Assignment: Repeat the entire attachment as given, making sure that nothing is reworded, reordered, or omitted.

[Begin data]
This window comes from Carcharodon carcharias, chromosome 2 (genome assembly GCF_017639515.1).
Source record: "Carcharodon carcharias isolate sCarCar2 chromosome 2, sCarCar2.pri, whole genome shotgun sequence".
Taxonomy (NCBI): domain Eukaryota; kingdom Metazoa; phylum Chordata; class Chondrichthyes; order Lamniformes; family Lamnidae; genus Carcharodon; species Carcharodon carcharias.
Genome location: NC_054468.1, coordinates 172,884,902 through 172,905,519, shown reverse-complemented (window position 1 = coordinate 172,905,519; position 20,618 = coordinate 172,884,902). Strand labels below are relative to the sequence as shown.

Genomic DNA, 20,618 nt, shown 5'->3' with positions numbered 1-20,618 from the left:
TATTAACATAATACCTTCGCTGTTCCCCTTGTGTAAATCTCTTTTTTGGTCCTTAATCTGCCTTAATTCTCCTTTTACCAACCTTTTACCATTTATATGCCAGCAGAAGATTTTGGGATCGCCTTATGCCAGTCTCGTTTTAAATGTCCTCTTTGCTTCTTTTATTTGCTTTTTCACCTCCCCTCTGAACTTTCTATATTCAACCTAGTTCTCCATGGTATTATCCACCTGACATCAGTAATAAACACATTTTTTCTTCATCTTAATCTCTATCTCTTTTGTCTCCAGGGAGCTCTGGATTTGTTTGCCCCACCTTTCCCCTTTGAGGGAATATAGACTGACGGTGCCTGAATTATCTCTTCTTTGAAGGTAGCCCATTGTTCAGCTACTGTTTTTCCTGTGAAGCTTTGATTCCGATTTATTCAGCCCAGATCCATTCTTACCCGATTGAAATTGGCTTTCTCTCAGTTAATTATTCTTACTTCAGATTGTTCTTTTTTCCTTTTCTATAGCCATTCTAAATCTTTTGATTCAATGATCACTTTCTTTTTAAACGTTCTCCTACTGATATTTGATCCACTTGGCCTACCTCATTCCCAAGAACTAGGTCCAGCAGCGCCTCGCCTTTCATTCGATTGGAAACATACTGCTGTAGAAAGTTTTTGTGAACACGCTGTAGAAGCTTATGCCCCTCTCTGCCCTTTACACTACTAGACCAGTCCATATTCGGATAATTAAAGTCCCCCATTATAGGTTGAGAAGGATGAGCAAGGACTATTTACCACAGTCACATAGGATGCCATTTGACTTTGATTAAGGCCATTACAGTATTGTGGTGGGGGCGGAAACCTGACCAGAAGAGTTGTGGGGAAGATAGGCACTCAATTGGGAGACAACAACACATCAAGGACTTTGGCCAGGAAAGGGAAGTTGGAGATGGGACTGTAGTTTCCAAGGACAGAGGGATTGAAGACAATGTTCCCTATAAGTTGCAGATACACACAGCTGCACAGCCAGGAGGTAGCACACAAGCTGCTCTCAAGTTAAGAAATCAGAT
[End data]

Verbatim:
This window comes from Carcharodon carcharias, chromosome 2 (genome assembly GCF_017639515.1).
Source record: "Carcharodon carcharias isolate sCarCar2 chromosome 2, sCarCar2.pri, whole genome shotgun sequence".
Taxonomy (NCBI): domain Eukaryota; kingdom Metazoa; phylum Chordata; class Chondrichthyes; order Lamniformes; family Lamnidae; genus Carcharodon; species Carcharodon carcharias.
Genome location: NC_054468.1, coordinates 172,884,902 through 172,905,519, shown reverse-complemented (window position 1 = coordinate 172,905,519; position 20,618 = coordinate 172,884,902). Strand labels below are relative to the sequence as shown.

Genomic DNA, 20,618 nt, shown 5'->3' with positions numbered 1-20,618 from the left:
TATTAACATAATACCTTCGCTGTTCCCCTTGTGTAAATCTCTTTTTTGGTCCTTAATCTGCCTTAATTCTCCTTTTACCAACCTTTTACCATTTATATGCCAGCAGAAGATTTTGGGATCGCCTTATGCCAGTCTCGTTTTAAATGTCCTCTTTGCTTCTTTTATTTGCTTTTTCACCTCCCCTCTGAACTTTCTATATTCAACCTAGTTCTCCATGGTATTATCCACCTGACATCAGTAATAAACACATTTTTTCTTCATCTTAATCTCTATCTCTTTTGTCTCCAGGGAGCTCTGGATTTGTTTGCCCCACCTTTCCCCTTTGAGGGAATATAGACTGACGGTGCCTGAATTATCTCTTCTTTGAAGGTAGCCCATTGTTCAGCTACTGTTTTTCCTGTGAAGCTTTGATTCCGATTTATTCAGCCCAGATCCATTCTTACCCGATTGAAATTGGCTTTCTCTCAGTTAATTATTCTTACTTCAGATTGTTCTTTTTTCCTTTTCTATAGCCATTCTAAATCTTTTGATTCAATGATCACTTTCTTTTTAAACGTTCTCCTACTGATATTTGATCCACTTGGCCTACCTCATTCCCAAGAACTAGGTCCAGCAGCGCCTCGCCTTTCATTCGATTGGAAACATACTGCTGTAGAAAGTTTTTGTGAACACGCTGTAGAAGCTTATGCCCCTCTCTGCCCTTTACACTACTAGACCAGTCCATATTCGGATAATTAAAGTCCCCCATTATAGGTTGAGAAGGATGAGCAAGGACTATTTACCACAGTCACATAGGATGCCATTTGACTTTGATTAAGGCCATTACAGTATTGTGGTGGGGGCGGAAACCTGACCAGAAGAGTTGTGGGGAAGATAGGCACTCAATTGGGAGACAACAACACATCAAGGACTTTGGCCAGGAAAGGGAAGTTGGAGATGGGACTGTAGTTTCCAAGGACAGAGGGATTGAAGACAATGTTCCCTATAAGTTGCAGATACACACAGCTGCACAGCCAGGAGGTAGCACACAAGCTGCTCTCAAGTTAAGAAATCAGAT